Two trade teams visiting the United States from Japan this August is one part of an ongoing effort by the U.S. Grains Council (USGC) and partner organizations to keep government regulators and reviewers in key grains importing countries informed about new U.S. seed technology and the U.S. regulatory process.
The teams, which will travel throughout the Midwest, are intended to keep officials from those countries informed about new traits from U.S. seed technology providers and help them stay in touch with their U.S. counterparts, all of which will help to ensure uninterrupted trade to two of the Council’s largest and most loyal markets.
“The Council works to continuously educate stakeholders on global regulatory trends and the latest in U.S. corn production technology,” said Allison Nepveux, USGC manager of trade policy. “Exchanging scientific opinions supports the Council’s long-term goals of sharing resources and maintaining access to these important markets.”
The Council engages overseas on an informational basis with the government regulators who draft and implement laws regarding approvals of biotechnology traits and the reviewers whose recommendations can help or hinder the regulatory process. On the ground in Japan and Taiwan, the Council works to maintain strong relationships with these government officials, but bringing them to the United States facilitates more in-depth discussions with representatives from U.S. regulatory agencies and industry.
Regulatory reviewers work with government officials to make determinations and recommendations on approvals and regulations. Although they are often university or government researchers or other subject matter experts, they may know little about U.S. corn production and marketing. As a result, questions raised outside the scope of a risk assessment or final recommendations could slow down the entire approval or regulatory process.
“Providing information to these biotech experts helps reduce technical barriers that could cause unnecessary delays in biotech trait reviews,” Nepveux said. “Doing so prevents the disruption of corn trade between the United States and these two loyal markets.”
A team of Japanese biotech reviewers was in the United States this month for a set of meetings in Iowa and Missouri, organized by the Council in cooperation with the U.S. Embassy in Tokyo.
“These meetings will provide the Japanese reviewers with information on the biotech corn events in the pipeline for entry into the Japanese regulatory system in the near future,” Nepveux said. “These trade teams also allow reviewers to understand how their regulatory approvals and regulations need to be able to work with the real world of U.S. corn production, distribution and exports.”
The second biotech-focused trade team in the United States in August includes government regulators from Japan involved in the food, feed and environmental approvals of corn events. That group will visit both North Carolina and Washington, D.C.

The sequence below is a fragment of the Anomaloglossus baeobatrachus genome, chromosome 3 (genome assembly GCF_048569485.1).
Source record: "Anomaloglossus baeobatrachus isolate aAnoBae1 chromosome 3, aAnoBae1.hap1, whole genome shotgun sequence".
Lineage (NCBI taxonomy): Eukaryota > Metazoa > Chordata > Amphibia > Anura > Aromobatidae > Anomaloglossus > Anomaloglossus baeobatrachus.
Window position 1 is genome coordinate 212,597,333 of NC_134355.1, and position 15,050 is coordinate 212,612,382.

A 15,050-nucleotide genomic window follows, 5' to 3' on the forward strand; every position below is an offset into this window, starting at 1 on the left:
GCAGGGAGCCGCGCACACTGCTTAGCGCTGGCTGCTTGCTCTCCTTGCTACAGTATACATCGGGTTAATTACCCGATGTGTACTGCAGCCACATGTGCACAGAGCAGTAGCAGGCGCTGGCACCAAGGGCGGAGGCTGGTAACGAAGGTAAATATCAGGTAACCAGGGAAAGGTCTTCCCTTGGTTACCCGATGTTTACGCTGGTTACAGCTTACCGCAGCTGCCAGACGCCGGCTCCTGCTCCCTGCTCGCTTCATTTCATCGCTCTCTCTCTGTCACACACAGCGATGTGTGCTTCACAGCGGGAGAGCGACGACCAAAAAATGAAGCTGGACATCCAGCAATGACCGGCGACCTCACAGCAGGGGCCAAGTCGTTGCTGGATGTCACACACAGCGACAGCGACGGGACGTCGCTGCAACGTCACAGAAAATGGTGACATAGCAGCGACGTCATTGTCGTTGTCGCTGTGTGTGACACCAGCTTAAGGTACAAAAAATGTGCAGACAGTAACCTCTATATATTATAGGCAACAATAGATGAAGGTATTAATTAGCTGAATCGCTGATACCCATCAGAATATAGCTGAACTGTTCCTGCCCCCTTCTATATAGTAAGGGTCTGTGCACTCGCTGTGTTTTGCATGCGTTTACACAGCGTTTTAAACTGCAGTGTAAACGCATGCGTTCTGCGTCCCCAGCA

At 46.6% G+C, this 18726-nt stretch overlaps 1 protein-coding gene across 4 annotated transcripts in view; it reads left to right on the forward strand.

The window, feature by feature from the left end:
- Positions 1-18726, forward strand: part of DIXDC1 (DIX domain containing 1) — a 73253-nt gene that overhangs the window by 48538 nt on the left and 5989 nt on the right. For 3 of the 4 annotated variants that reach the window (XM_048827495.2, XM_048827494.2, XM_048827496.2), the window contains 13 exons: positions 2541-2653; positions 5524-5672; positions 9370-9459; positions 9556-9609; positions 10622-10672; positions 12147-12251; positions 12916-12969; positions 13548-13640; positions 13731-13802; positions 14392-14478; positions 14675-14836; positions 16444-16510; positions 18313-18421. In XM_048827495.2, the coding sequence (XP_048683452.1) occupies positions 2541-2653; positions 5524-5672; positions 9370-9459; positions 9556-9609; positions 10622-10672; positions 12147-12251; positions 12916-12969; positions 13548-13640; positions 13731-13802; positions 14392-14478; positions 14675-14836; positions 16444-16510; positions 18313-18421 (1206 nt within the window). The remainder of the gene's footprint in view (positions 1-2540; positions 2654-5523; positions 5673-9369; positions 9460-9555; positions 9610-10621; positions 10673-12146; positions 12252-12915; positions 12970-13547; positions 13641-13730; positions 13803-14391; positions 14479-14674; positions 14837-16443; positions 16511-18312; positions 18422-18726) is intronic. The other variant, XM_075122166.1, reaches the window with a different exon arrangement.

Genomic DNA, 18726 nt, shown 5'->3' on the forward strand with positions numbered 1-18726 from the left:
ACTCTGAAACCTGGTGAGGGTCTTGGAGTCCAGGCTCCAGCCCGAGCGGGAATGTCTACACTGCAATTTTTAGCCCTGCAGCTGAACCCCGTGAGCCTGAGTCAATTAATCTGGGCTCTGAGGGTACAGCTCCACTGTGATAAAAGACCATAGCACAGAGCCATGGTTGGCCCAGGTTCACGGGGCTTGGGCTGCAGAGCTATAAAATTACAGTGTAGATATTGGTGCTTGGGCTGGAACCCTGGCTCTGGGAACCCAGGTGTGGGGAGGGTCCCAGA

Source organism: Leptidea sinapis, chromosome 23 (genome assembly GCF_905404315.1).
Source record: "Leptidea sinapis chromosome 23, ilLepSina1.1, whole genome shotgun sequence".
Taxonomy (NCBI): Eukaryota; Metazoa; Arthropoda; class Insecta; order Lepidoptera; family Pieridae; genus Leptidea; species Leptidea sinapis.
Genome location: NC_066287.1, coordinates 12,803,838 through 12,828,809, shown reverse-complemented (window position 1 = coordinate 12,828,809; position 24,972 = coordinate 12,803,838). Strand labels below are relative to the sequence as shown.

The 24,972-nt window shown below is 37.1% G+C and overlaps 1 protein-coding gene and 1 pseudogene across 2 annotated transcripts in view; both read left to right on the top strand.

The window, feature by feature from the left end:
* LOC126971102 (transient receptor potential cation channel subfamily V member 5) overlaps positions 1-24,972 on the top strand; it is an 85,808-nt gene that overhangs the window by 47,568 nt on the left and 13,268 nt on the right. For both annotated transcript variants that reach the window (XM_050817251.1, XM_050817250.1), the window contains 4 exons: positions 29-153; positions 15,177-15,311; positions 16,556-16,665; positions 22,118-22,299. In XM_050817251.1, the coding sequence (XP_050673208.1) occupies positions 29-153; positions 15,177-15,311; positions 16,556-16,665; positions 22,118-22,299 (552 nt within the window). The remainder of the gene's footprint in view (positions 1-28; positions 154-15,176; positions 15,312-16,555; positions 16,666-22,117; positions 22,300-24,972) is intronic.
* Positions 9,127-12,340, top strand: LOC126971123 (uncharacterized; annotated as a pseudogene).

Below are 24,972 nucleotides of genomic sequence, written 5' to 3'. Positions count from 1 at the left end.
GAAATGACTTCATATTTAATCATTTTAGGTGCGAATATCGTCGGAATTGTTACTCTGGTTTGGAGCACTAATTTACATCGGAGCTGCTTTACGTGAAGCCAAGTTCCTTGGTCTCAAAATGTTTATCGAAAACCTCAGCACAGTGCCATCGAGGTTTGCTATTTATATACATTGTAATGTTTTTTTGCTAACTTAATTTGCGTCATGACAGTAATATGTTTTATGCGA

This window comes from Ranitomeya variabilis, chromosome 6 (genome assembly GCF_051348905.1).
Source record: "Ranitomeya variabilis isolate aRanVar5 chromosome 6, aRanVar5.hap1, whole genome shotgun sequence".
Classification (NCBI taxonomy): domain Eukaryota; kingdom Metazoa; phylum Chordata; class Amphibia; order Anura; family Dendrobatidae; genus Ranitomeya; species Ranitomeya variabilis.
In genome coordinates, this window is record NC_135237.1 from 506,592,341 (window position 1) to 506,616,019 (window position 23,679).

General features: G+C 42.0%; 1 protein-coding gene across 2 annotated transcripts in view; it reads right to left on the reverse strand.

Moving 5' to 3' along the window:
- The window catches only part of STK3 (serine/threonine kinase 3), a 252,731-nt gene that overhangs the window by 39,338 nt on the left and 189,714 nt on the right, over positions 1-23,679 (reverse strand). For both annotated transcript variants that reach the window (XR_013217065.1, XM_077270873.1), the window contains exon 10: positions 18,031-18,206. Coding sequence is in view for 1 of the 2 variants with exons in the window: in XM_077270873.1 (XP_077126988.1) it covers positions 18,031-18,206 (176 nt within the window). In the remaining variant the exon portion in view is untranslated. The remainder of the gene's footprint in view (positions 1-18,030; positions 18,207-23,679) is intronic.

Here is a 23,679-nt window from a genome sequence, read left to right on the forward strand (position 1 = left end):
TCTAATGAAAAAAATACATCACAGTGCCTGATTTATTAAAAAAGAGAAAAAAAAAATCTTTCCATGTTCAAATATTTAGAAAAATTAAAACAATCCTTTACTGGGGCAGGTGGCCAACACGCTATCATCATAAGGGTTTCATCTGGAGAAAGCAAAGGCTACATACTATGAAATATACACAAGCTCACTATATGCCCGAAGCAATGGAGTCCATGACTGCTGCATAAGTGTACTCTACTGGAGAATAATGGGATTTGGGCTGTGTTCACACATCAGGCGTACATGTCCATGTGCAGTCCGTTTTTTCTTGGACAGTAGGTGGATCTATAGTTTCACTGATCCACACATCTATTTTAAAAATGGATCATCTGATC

The Council, in cooperation with the U.S. Embassy in Tokyo, organized the team of Japanese regulators to travel to the United States for meetings with U.S. government regulators, U.S. biotech seed companies and industry organizations, U.S. corn farmers and companies involved in the production, distribution and exports of U.S. corn to Japan.
Japan’s government includes an agency rotation program, meaning many individuals are not in any one role longer than two or three years. As a result, the Council must diligently provide continuing education that exposes new regulators to U.S. seed technology processes.
Since the Japanese regulatory system represents a model for other countries in the region, it is critical to ensure these subject matter experts are as up-to-date as possible.
“With regard to biotech approvals, Japan is the gold standard in Asia for a functioning system,” Nepveux said. “Japan has a fairly streamlined system that is rarely bogged down by political interference, an important example for other countries to follow.”
Overall, both of these trade teams represent important audiences for the Council to work with continuously, both in their home countries and in the United States, to keep trade flowing and ensure U.S. producers have access to the technological tools they need to produce a reliable and high quality supply of grain.
“The majority of U.S. corn is produced using modern breeding methods – vital tools for growers to overcome production challenges and sustainably produce nutritious and affordable foods,” Nepveux said. “Globally harmonized, science-based regulations in the Japanese and Taiwanese markets help secure growers’ access to these technologies.”
Each team is part of the Council’s proactive approach to addressing biotech-related issues in Japan. The Council will continue to work with these regulators and reviewers when they return to Japan to ensure the countries’ regulatory systems remain science-based, risk-based and well-coordinated with the U.S. system.
Learn more about the Council’s work on biotech issues here.
About the U.S. Grains Council
The U.S. Grains Council develops export markets for U.S. barley, corn, sorghum and related products including distiller’s dried grains with solubles (DDGS) and ethanol. With full-time presence in 13 key markets and representatives in an additional 15 locations, the Council operates programs in more than 50 countries and the European Union. The Council believes exports are vital to global economic development and to U.S. agriculture’s profitability. Detailed information about the Council and its programs is online at www.grains.org.